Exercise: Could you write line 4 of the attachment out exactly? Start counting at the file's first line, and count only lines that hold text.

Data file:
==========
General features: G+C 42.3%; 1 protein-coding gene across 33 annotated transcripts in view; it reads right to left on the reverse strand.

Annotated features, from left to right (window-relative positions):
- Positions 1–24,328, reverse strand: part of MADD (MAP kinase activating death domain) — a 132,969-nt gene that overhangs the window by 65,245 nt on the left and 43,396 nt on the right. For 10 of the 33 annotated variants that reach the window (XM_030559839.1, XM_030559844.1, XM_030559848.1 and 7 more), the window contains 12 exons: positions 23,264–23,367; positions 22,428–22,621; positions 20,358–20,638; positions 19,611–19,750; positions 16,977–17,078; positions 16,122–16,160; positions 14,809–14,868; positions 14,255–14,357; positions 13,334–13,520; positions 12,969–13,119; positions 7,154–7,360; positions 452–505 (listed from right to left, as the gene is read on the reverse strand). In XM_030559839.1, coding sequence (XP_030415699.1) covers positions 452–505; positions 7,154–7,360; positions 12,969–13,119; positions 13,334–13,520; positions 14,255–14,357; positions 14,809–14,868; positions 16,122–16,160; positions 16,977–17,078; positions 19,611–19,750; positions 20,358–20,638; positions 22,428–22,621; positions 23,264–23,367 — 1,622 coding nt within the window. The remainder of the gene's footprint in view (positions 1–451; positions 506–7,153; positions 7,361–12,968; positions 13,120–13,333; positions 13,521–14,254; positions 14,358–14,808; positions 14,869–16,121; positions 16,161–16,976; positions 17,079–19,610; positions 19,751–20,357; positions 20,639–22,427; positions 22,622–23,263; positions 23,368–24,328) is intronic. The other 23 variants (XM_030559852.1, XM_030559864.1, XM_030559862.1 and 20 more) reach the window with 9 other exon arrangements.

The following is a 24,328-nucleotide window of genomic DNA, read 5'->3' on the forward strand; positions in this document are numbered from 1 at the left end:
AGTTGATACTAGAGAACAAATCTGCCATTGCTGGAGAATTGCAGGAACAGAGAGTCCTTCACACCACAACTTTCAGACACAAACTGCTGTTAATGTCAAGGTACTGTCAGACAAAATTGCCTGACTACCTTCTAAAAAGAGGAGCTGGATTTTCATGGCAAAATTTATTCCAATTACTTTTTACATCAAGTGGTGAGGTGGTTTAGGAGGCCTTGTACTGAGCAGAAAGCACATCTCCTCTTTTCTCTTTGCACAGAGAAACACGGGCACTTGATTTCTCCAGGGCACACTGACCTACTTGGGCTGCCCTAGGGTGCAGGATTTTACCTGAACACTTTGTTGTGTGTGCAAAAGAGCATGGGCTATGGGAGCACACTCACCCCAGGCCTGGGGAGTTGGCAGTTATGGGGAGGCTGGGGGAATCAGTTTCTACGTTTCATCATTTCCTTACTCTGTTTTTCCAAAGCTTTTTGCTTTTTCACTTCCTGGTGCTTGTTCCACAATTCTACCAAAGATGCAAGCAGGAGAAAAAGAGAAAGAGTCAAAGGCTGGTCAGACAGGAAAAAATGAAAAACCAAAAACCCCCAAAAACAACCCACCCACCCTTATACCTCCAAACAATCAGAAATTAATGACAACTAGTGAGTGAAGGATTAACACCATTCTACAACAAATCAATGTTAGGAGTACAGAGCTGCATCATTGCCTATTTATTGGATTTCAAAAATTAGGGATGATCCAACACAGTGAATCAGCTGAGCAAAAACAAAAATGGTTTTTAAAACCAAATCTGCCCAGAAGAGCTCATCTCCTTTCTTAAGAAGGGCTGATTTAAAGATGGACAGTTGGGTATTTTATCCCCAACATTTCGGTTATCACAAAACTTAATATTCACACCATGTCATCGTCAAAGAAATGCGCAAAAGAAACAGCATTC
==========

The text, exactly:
The following is a 24,328-nucleotide window of genomic DNA, read 5'->3' on the forward strand; positions in this document are numbered from 1 at the left end: